Report on the March 25 Oral Argument in FTC v. Actavis: Supreme Court Seems to Endorse a “Rule of Reason” Approach

March 26, 2013

The Supreme Court heard oral argument yesterday in the Actavis case (formerly titled FTC v. Watson Pharmaceuticals, Inc., et al.), the FTC’s appeal of its most recent “pay-for-delay” defeat in the Court of Appeals for the Eleventh Circuit. A decision is expected in the early summer of 2013. As we predicted in our earlier alert, “Five Things You Need to Know About FTC v. Actavis,” the Justices focused on exactly what question was presented and appeared likely to issue a narrow ruling, not a broad one that would satisfy the FTC or fully resolve all the issues in this area. Here are the key things to know about the oral argument, a transcript of which is available at this link.

Most of the Justices perceive a potential for abuse, but some blame the statute. So-called “pay for delay” settlements occur in patent litigation filed under Paragraph IV of the Hatch-Waxman Act, when a patent holder offers something of value to a generic challenger — beyond the mere dismissal of the lawsuit — at the same time as (and allegedly in exchange for) the challenger’s agreement to stay out of the market for a period of time. Most of the Justices stated that they perceived a potential for such settlements to harm competition; however, several Justices questioned whether this is a harm that antitrust law, as opposed to lawmakers, should address. Justice Scalia said, “I have the feeling that what happened is that Hatch-Waxman made a mistake” because the law (or rather, lawmakers) “did not foresee that it would produce this kind of payment.” Justice Sotomayor agreed that “there’s a kind of glitch in Hatch-Waxman, and the glitch is that the 180 days [of exclusive generic entry] goes to the first filer.” Justice Scalia expressed skepticism that “in order to rectify the mistake, the FTC comes in and brings in a new interpretation of antitrust law that did not exist before,” and he stated, “Why should we overturn understood antitrust laws just to patch up a mistake that Hatch-Waxman made?”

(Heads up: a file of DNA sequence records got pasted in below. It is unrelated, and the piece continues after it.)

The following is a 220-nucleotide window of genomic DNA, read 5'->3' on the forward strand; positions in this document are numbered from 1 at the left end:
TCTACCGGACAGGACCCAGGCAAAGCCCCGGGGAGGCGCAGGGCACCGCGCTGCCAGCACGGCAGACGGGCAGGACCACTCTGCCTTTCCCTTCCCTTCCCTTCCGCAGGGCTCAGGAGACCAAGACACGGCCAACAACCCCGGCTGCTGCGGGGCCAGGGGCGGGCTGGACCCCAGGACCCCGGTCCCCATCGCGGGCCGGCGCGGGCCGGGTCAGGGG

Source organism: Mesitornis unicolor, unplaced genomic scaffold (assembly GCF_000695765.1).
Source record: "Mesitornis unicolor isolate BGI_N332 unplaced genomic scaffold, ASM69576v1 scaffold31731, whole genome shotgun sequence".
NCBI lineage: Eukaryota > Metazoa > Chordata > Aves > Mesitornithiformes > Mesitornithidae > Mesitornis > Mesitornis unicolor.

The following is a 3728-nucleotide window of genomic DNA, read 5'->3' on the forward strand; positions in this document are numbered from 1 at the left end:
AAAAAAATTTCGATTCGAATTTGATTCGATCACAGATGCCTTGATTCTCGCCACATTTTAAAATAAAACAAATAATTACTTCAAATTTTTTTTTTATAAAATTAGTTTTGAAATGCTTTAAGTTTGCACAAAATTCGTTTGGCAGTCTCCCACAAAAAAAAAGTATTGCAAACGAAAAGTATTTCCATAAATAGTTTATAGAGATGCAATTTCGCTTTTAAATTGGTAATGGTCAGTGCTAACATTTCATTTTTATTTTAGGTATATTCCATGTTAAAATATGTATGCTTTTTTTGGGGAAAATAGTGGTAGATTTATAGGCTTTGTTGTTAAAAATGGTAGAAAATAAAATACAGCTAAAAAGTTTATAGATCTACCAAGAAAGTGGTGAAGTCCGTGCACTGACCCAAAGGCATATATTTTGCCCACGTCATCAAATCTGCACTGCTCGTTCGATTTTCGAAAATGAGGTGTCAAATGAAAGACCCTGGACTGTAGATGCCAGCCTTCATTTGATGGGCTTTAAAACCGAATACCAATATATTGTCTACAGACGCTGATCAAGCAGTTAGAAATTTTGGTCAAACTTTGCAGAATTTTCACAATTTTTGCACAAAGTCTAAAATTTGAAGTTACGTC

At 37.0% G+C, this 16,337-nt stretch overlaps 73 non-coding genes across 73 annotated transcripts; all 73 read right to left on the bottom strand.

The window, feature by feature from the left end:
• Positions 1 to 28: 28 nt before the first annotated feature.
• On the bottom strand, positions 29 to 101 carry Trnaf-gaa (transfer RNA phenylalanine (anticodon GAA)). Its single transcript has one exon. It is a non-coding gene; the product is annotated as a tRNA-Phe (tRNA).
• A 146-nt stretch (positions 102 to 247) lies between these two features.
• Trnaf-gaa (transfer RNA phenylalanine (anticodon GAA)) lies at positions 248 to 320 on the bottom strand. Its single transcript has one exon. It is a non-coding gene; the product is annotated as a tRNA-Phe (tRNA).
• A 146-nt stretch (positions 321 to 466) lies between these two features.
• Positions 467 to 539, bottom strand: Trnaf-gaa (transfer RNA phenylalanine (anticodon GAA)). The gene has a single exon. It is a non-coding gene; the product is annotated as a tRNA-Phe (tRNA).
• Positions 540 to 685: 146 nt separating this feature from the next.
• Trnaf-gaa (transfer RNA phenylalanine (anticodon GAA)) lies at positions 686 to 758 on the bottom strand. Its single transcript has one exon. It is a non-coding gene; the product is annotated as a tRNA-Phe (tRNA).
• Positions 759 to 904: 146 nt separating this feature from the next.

To avoid analysis of the patent case would be to ignore “the elephant in the room.” Justice Sotomayor asked the FTC’s counsel, “You seem to be arguing that this is price fixing … so that it has to fall into something greater than the rule of reason” that typically governs antitrust cases (the rule of reason is recognized as a difficult burden for plaintiffs to meet). But she questioned how the FTC could go that far in a case involving patent rights. Justice Kennedy said of the FTC’s position that his “concern is your test is the same for a very weak patent as a very strong patent. That doesn’t make a lot of sense.” And Justice Scalia observed that “to say you can consider every other factor other than the strength of the patent” is to ignore “the elephant in the room.” Thus, the Justices gave the strong impression that a correct antitrust analysis, however applied, must consider the strength of the underlying patent case.